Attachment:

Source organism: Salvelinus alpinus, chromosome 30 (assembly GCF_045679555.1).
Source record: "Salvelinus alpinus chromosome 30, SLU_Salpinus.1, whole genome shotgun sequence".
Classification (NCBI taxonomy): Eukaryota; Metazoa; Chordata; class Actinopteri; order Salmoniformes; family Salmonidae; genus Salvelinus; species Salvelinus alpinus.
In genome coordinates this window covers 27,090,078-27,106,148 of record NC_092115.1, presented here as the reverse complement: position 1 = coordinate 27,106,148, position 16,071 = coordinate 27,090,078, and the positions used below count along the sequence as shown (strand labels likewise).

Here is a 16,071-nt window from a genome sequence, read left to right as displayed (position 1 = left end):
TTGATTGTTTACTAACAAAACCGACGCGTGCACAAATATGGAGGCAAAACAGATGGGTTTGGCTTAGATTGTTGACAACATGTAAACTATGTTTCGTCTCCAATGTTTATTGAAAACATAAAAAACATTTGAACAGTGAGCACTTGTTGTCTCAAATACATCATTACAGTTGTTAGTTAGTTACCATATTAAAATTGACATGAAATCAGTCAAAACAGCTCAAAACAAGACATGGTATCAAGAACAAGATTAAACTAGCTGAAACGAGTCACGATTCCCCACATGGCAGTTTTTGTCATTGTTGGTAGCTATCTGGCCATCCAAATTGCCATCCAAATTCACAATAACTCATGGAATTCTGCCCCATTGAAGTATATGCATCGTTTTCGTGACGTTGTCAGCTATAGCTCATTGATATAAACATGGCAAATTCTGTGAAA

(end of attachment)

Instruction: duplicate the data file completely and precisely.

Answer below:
Source organism: Salvelinus alpinus, chromosome 30 (assembly GCF_045679555.1).
Source record: "Salvelinus alpinus chromosome 30, SLU_Salpinus.1, whole genome shotgun sequence".
Classification (NCBI taxonomy): Eukaryota; Metazoa; Chordata; class Actinopteri; order Salmoniformes; family Salmonidae; genus Salvelinus; species Salvelinus alpinus.
In genome coordinates this window covers 27,090,078-27,106,148 of record NC_092115.1, presented here as the reverse complement: position 1 = coordinate 27,106,148, position 16,071 = coordinate 27,090,078, and the positions used below count along the sequence as shown (strand labels likewise).

Here is a 16,071-nt window from a genome sequence, read left to right as displayed (position 1 = left end):
TTGATTGTTTACTAACAAAACCGACGCGTGCACAAATATGGAGGCAAAACAGATGGGTTTGGCTTAGATTGTTGACAACATGTAAACTATGTTTCGTCTCCAATGTTTATTGAAAACATAAAAAACATTTGAACAGTGAGCACTTGTTGTCTCAAATACATCATTACAGTTGTTAGTTAGTTACCATATTAAAATTGACATGAAATCAGTCAAAACAGCTCAAAACAAGACATGGTATCAAGAACAAGATTAAACTAGCTGAAACGAGTCACGATTCCCCACATGGCAGTTTTTGTCATTGTTGGTAGCTATCTGGCCATCCAAATTGCCATCCAAATTCACAATAACTCATGGAATTCTGCCCCATTGAAGTATATGCATCGTTTTCGTGACGTTGTCAGCTATAGCTCATTGATATAAACATGGCAAATTCTGTGAAA